p.s.s. big sorry I put the thanks in a p.s. I think I should write something specially for you. But wait until I have an idea to do something funny, okay?

Written by dj

January 8, 2010 at 1:08 am

Posted in Uncategorized

time stands still.

with 6 comments

It is true that we, the facebook generation, sometimes feel closer to people with whom we are connecting every day through the internet no matter how far they are from us.

When our family first moved to our house now, we couldn’t get a telephone line. I wasn’t clear why, but I guessed the connection had been too crowded in the neighborhood that adding up a new line would be more costly. So it was deemed unnecessary, especially it was in year 2000 when cellphone started to spread. Then a decade passed. When internet connection was easily available via Telkom Speedy, we didn’t have a telephone line yet.  But now, you don’t need a phone line to have unlimited connection. It was a year ago, a local provider gave an internet service promotion at Rp 300,000 /mth without charging for the receiver and router. That was totally affordable for most household in town, including ours. As ironic as it might sound, I now write and post this up at home, but you still have to reach me on my cell, with which I can’t call you since I haven’t topped-up the prepaid. Yes, we’re moving through time with or without a phone line, a car, and an annual family vacation.

And so I thought.

Sore kemarin kita pergi makan di Siantan, utaranya Pontianak. Tempatnya klasik a la rumah Pecinan tahun 80an di sini. Cuma mungkin karena usahanya udah makin sukses, lantainya pake ubin bagus. Nah, yang menarik itu ternyata selain menjual chai kue (sejenis dumpling pake sayur), si warung masih ngejual es potong jaman dulu. Ada 3 rasa, bikinnya pake susu coklat, sari duren, ama sari cempedak, dibikin sirup gitu trus bekuin langsung di freezer, jadi es balok. Ada juga rasa jeruk kecil (kalo di luar Ponti gw ga tau nyebutnya apa). Air jeruk kecil masukin kantong plastik yang biasa buat masukin cabe trus di freezer juga. Terakhir gw liat dan makan es begituan tuh entah uda 10 tahun lalu ato lebih. Ga nyangka masih ada yg bikin begituan jaman skrg.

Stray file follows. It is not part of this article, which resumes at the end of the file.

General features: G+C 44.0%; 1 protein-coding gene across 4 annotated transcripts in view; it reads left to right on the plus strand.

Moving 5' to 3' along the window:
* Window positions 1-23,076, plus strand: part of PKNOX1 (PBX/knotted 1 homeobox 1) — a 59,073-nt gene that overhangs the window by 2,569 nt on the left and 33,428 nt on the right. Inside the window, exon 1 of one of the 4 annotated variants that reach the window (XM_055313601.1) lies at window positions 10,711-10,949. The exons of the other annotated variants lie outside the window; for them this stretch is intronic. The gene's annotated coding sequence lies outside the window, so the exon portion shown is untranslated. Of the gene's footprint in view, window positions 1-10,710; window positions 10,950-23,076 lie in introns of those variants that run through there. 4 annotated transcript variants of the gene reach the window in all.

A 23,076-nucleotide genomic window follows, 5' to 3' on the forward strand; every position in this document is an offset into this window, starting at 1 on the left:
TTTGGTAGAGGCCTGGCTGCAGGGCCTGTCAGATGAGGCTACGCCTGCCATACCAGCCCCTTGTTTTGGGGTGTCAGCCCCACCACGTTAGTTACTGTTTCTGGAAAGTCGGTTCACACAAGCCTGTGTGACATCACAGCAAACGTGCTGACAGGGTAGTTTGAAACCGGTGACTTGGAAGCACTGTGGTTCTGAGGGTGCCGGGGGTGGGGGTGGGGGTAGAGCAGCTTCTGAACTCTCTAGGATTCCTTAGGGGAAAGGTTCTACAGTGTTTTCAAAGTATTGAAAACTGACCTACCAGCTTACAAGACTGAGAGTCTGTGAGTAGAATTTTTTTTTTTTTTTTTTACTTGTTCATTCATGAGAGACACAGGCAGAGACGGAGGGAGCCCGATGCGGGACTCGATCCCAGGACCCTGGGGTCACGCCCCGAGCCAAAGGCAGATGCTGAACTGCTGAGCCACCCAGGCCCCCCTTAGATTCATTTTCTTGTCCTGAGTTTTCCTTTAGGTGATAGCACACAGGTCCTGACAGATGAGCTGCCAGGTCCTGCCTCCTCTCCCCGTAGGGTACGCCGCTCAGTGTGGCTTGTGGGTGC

Ini choi pan, tp ga ada poto es potongnya malah…haha…

That place where we ate was not a restaurant. It’s just a house, normal Chinese house in the Chinese populated area of the town. They only have 3 tables inside which is never enough. So we sat in their living room, with a 20″ made in China TV, a fan that seemed to be older than me, a fairly new Honda, and a tiny kitchen just right beyond the staircase where a kettle was boiling. Outside, three families were eating. All came with brand new, shiny cars.